Tuesday, January 11, 2011

on boarding school, family and karipap panas

yesterday my brother went to boarding school. They grow up so fast, one moment they're watching the backyardigans on Nickelodeon and singing along to kiddie songs and before you know it they're in boarding school. mrsm, of course. and since he's in a tahfiz program, i guess that stands for Maahad Rendah Sains Mara. tee hee

Brought me back to when i first went to boarding school. On the first day, i remembered waving to my parents and brothers and nenek as they drove away, a rolled-up mat slung over my shoulder. that time i didn't cry, had to make a brave face you see. But when i went for my bath, i cried in the shower. before i went to sleep, i cried. there was this road sign saying "MRSM 4km" and when i saw it i cried. Hated that signboard. it was a miserable feeling.

boarding school was like this big, bad monster where your clothes got stolen if you put them on the clothes rack and lockers were occasionally smashed and seniors turned on their radio and played obscene songs. true experience. we are creatures of habit, and being thrust from Backyardigans to Hooligans is not a pretty thing, i pity my brother for that. But maybe because mine wasn't a Maahad, so maybe it ain't that bad.

Oh and it made me realise one more thing. My parents are usually well prepared and when it comes to first day at boarding school they'll pack everything from thirsty hippo to febreze to layering paper so our clothes don't get dirty from the locker. When you're in form 1 you don't appreciate these things and you don't really care because mum does everything and you take it for granted. but yesterday i called my mum and we laughed about packing thirsty hippo and all that and she said "well, we try to make it as comfortable as possible for you so it becomes more bearable". awww :') looking back, it did make life easier :) i remember looking at other people's lockers and there was no paper underneath their clothes and i thought their clothes must be dirty why didn't their parents bring some paper?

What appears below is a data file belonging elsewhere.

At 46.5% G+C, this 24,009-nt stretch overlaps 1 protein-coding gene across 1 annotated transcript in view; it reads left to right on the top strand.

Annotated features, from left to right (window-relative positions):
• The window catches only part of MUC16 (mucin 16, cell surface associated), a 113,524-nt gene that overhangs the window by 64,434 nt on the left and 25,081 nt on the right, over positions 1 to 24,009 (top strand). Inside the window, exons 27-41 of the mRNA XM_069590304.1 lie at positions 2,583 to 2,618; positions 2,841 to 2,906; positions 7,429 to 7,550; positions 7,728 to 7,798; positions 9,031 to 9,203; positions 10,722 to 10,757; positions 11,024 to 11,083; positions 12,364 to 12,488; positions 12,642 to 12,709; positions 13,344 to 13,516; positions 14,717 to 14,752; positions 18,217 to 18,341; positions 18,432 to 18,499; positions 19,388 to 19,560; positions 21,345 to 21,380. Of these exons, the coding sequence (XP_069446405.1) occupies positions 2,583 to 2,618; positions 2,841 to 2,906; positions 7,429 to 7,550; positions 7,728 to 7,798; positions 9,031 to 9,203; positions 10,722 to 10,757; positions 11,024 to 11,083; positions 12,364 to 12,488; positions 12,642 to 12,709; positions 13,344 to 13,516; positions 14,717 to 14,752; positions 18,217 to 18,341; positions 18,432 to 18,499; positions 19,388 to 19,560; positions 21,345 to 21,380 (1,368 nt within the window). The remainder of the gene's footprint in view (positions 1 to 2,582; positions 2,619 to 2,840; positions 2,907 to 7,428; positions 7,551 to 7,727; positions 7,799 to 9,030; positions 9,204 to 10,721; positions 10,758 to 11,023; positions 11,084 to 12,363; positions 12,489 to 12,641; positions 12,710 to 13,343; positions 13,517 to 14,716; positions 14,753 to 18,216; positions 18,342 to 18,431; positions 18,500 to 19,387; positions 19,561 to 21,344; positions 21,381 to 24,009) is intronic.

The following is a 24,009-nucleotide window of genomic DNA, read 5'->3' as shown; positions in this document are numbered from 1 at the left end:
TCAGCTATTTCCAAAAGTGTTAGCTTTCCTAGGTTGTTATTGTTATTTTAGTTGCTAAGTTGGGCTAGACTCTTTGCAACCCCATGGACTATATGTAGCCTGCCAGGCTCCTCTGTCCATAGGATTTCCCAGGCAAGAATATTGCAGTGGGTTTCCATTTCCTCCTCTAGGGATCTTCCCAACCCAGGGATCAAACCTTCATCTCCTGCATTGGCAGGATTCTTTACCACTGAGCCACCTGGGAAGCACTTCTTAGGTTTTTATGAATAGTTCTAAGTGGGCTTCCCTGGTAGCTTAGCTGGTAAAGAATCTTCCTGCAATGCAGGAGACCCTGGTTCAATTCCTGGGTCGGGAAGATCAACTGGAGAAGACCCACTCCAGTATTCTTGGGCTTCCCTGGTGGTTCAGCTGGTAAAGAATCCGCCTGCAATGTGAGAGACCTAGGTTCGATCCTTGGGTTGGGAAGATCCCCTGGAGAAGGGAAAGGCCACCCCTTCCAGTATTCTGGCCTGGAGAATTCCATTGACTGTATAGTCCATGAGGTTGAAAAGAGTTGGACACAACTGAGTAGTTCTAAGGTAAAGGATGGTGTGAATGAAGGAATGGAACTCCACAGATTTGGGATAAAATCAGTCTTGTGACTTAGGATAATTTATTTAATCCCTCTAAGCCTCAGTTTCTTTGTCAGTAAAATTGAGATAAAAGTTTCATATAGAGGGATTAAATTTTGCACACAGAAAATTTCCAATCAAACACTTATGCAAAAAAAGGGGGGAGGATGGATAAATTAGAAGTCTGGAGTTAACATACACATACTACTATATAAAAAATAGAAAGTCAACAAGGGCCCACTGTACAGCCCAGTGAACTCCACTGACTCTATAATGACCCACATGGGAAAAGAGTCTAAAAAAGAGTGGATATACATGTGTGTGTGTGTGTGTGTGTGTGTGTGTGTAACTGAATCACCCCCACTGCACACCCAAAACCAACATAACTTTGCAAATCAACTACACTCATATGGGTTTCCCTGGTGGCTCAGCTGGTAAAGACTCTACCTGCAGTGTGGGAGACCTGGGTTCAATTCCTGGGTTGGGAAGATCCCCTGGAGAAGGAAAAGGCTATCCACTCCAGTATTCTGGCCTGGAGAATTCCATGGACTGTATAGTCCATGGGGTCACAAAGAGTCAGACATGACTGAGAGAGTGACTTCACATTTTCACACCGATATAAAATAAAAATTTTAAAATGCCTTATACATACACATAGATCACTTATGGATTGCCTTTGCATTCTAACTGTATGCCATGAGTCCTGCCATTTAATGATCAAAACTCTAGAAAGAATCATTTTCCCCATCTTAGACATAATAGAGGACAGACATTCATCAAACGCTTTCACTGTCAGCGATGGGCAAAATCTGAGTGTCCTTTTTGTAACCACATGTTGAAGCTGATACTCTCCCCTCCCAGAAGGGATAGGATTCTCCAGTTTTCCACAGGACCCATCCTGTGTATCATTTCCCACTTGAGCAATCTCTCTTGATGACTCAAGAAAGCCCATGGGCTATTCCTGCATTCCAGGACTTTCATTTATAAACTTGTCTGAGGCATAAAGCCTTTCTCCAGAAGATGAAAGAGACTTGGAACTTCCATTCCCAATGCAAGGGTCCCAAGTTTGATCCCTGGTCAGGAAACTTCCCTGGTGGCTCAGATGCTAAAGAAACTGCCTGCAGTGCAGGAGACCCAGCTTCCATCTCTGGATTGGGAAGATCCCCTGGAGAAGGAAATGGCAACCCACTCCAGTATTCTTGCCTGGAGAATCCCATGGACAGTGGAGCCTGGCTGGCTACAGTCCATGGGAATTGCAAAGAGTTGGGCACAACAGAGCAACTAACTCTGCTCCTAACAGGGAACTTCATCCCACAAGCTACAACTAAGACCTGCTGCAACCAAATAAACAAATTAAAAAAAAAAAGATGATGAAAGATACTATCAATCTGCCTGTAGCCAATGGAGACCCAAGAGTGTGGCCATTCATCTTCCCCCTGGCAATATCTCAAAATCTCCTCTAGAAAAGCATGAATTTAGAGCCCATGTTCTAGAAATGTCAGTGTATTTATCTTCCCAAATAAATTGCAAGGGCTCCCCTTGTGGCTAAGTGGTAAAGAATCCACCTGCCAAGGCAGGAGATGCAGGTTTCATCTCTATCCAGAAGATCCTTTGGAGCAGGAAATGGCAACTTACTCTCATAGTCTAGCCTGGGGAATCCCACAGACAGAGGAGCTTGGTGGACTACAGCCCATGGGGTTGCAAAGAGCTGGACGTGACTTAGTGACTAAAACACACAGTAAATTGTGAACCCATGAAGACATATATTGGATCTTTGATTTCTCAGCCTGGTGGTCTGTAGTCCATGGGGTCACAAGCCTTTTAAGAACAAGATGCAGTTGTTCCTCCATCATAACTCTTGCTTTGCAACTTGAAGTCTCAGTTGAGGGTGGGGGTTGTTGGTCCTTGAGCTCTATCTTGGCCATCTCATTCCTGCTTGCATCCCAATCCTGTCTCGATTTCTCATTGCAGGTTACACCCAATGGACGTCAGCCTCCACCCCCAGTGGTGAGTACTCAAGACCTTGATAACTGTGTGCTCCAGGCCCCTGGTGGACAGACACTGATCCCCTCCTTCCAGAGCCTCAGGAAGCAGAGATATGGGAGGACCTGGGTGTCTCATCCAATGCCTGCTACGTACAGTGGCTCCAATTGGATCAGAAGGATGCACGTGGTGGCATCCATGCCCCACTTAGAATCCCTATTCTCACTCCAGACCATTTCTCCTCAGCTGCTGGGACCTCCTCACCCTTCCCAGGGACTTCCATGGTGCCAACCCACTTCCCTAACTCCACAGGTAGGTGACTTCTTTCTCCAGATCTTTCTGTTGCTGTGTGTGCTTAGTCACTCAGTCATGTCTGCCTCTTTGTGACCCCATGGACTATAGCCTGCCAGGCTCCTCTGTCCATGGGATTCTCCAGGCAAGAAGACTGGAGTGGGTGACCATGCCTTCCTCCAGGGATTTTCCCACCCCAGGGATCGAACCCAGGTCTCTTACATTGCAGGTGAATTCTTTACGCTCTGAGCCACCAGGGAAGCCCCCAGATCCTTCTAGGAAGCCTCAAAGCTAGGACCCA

which brings me to the actual point of this post: family. Crying was actually a blessing-in-hindsight-in-disguise, i suppose, because it showed i had a family to miss and that was worth missing. whenever i went back home for the weekend my mum would always cook some dishes that were 'makanan wajib' and before i went back to school she'd ask me if i'd like something to drink and i'd answer teh tarik. and then my dad would drop by the 'karipap panas' stall and get me a karipap ayam panas (hot chicken curry puff..where is that stall now anyways??). And its those little things that you cherish. Not the food, silly. The love and attention that your family shows through all those little things, so life becomes more bearable. it took me 5 years of boarding school and 18 months of college and 1 1/2 years of university to put this into writing, *sigh* when all it takes for a mum is a single mug of tea.

and i believe that's where the education starts, at home. people who moved and shook the world were brought up in homes also, they were not born ready to give speeches, or to command armies, or to write books or blogs. I like this quote from Charles Lamb,

"Lawyers, I suppose, were children once."

i pity people who come from less than ideal homes. like this friend of mine who i met in boarding school in form 1. On our first chat he told me he was smoking and was in lock-up by the age of 11. Later i found out his parents were separated. must be hard being in his shoes. So be grateful if you have a caring family, don't complain-complain only.

Build a home on strong foundations, and you can build the world.


ffh said...

but i believe that boarding school made what you're now.haha

The Author said...

undoubtedly yes, although it was sometimes a less-than-ideal experience.